Pots and kettles get the negative vote

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This is the season for selecting "Quotes Of The Year", and last week the New York Times offered a stunning late candidate. In a piece on the unpopularity of President Clinton, an unnamed "senior British minister" was quoted as saving: "No point in tryingto deal with the [Clinton] administration any more. They've had the stuffing knocked out of them."

This comment was widely reported elsewhere as terrible evidence of the American government's paralysis and isolation. Nowhere was there any sense of the sublime and thrilling comedy of what this senior British minister had said. A member of the Major administration had accused another government of being demoralised and pointless. Parents and teachers are advised to keep a copy of this quotation close by in case they ever need to define for a child the expression about the kettle and the pot.

I spent last week in America, and have never felt, politically, so at home. A leader held in general public contempt was at the mercy of his legislature, his policy on a cherished ideological issue being rewritten by members only recently regarded as irrelevant eccentrics. For Europe read deficit reduction, for Teresa Gorman read Newt Gingrich, for the Tory rebels the new Republican majorities in Congress. The similarities are chilling - although President Clinton at least has the consolation that his obstructive parliamentarians come from the opposing party.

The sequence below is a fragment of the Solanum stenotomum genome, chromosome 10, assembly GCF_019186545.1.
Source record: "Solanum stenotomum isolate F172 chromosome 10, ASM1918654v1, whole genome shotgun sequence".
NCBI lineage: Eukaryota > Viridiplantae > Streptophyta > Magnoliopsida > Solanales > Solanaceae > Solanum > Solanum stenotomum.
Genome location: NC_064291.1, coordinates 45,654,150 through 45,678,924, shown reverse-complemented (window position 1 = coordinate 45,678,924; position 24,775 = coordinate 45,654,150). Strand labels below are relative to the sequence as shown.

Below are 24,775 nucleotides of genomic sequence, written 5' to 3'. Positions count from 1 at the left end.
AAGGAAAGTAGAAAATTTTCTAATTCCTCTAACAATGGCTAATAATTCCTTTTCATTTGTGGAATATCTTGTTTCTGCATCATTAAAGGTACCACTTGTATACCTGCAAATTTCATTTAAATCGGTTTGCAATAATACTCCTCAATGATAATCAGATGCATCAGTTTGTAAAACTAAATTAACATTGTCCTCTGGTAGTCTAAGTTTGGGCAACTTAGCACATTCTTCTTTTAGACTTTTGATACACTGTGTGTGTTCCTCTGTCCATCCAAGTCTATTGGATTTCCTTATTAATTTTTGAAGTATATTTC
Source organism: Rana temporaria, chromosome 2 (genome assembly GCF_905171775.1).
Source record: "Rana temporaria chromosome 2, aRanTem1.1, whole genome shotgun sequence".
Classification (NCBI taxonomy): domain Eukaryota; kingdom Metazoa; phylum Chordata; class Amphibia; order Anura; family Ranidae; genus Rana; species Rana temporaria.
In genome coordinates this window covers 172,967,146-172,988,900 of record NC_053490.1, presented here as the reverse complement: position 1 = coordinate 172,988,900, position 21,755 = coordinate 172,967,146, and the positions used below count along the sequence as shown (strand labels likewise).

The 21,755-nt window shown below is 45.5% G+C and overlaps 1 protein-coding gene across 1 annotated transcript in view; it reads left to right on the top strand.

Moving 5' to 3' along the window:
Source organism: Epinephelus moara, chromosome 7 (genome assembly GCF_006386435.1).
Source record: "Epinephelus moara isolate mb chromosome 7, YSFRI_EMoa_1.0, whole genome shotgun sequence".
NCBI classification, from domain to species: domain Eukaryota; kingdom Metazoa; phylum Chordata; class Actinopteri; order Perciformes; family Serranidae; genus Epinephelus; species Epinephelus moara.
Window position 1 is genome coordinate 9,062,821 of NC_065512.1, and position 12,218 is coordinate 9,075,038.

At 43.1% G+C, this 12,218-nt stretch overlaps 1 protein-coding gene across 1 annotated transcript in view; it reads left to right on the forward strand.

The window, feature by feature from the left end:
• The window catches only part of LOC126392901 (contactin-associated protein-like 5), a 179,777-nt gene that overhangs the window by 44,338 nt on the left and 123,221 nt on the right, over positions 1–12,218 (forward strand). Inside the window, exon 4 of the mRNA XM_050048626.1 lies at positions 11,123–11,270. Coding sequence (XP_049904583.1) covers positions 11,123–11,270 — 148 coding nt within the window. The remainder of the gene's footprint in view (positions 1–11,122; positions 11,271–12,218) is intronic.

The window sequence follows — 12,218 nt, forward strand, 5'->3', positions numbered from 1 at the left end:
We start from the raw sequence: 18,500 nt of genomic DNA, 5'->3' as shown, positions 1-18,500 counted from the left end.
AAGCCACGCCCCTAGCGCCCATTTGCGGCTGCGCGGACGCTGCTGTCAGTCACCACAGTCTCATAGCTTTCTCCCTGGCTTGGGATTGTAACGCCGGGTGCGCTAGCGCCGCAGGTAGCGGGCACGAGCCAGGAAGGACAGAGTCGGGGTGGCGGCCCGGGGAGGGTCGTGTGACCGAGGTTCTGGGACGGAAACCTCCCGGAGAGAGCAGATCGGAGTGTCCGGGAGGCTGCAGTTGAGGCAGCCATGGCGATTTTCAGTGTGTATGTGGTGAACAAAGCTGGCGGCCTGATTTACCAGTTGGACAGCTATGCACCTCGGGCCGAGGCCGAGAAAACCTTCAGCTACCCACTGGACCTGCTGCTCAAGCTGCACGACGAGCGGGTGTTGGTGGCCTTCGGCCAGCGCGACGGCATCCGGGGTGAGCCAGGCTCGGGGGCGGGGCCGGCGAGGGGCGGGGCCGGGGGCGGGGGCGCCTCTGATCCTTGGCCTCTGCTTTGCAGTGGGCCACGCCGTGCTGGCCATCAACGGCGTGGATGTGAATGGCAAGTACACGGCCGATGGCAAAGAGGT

Simultaneously, the English-speaking world's two supposed showpiece democracies are not, in any conventional sense, being governed. Indeed, if we add in the recent or current stasis in Dublin and Rome, it is apparent that the general crisis of Western government is quickening and thickening.

There is, admittedly, a convenient and reassuring explanation for the political situations in Britain and America: that they involve no more than a coincidence of incompetent individuals, electors having simply goofed in 1992 by choosing Major and Clinton. This is an appealing proposition, because the problem could simply be fixed by a couple of resignations or elections. This might be called the "oops, sorry" theory of modern politics.

The difficulty is that Clinton and Major are such opposites in policies, charisma and electoral appeal that it is hard to explain why they should end up as political twins. Clinton was ending 12 years of right-wing rule, Major was extending it. Major proudly went to court to prove that he was not an adulterer; Clinton has squads of lawyers working to keep similar charges out of court. The only obvious significant link between them is that both were essentially negative selections. Major was favoured by his party for not being Heseltine and then by his country for not being Kinnock, while Clinton won on a not-Bush ticket, helped by the not-Bush votes that went to Ross Perot.